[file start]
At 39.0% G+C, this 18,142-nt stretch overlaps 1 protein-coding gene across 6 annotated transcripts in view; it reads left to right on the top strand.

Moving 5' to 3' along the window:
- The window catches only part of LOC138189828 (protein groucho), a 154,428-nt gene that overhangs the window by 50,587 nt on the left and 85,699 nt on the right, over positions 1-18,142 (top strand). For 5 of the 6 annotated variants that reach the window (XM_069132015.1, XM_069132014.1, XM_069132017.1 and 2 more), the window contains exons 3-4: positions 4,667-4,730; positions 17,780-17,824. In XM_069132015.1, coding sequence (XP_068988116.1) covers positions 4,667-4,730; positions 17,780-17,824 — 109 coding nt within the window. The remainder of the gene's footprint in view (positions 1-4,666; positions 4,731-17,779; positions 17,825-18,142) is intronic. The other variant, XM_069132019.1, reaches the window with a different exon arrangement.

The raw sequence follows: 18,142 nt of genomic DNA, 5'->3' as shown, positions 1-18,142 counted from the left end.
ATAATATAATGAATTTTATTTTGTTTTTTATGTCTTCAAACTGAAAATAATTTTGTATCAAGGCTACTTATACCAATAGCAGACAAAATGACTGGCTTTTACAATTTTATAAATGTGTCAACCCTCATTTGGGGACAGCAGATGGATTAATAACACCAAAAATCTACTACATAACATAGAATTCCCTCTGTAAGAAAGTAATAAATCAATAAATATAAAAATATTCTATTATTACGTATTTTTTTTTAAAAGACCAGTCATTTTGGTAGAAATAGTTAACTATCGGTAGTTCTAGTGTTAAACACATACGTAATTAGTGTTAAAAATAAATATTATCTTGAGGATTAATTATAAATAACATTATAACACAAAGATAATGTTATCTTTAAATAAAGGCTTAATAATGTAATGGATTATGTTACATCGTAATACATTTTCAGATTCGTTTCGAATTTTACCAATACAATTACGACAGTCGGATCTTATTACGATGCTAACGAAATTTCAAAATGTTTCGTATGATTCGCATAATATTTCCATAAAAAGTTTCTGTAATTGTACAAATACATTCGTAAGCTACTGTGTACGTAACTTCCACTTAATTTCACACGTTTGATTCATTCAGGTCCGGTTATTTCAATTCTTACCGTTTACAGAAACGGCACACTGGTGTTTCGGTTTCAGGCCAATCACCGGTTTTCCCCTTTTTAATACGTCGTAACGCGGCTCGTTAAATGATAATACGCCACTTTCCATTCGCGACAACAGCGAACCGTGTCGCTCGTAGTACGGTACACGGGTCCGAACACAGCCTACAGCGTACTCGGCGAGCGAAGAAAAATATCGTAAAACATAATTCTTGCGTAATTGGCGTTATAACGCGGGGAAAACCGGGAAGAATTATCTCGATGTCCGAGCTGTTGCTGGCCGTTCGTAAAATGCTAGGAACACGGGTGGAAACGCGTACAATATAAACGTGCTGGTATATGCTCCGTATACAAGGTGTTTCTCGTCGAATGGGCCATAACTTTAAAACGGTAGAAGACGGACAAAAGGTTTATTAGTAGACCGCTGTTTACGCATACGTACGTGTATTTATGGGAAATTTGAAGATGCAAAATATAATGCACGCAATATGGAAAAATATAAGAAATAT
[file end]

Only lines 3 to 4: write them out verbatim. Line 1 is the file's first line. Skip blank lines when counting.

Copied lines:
- The window catches only part of LOC138189828 (protein groucho), a 154,428-nt gene that overhangs the window by 50,587 nt on the left and 85,699 nt on the right, over positions 1-18,142 (top strand). For 5 of the 6 annotated variants that reach the window (XM_069132015.1, XM_069132014.1, XM_069132017.1 and 2 more), the window contains exons 3-4: positions 4,667-4,730; positions 17,780-17,824. In XM_069132015.1, coding sequence (XP_068988116.1) covers positions 4,667-4,730; positions 17,780-17,824 — 109 coding nt within the window. The remainder of the gene's footprint in view (positions 1-4,666; positions 4,731-17,779; positions 17,825-18,142) is intronic. The other variant, XM_069132019.1, reaches the window with a different exon arrangement.

The raw sequence follows: 18,142 nt of genomic DNA, 5'->3' as shown, positions 1-18,142 counted from the left end.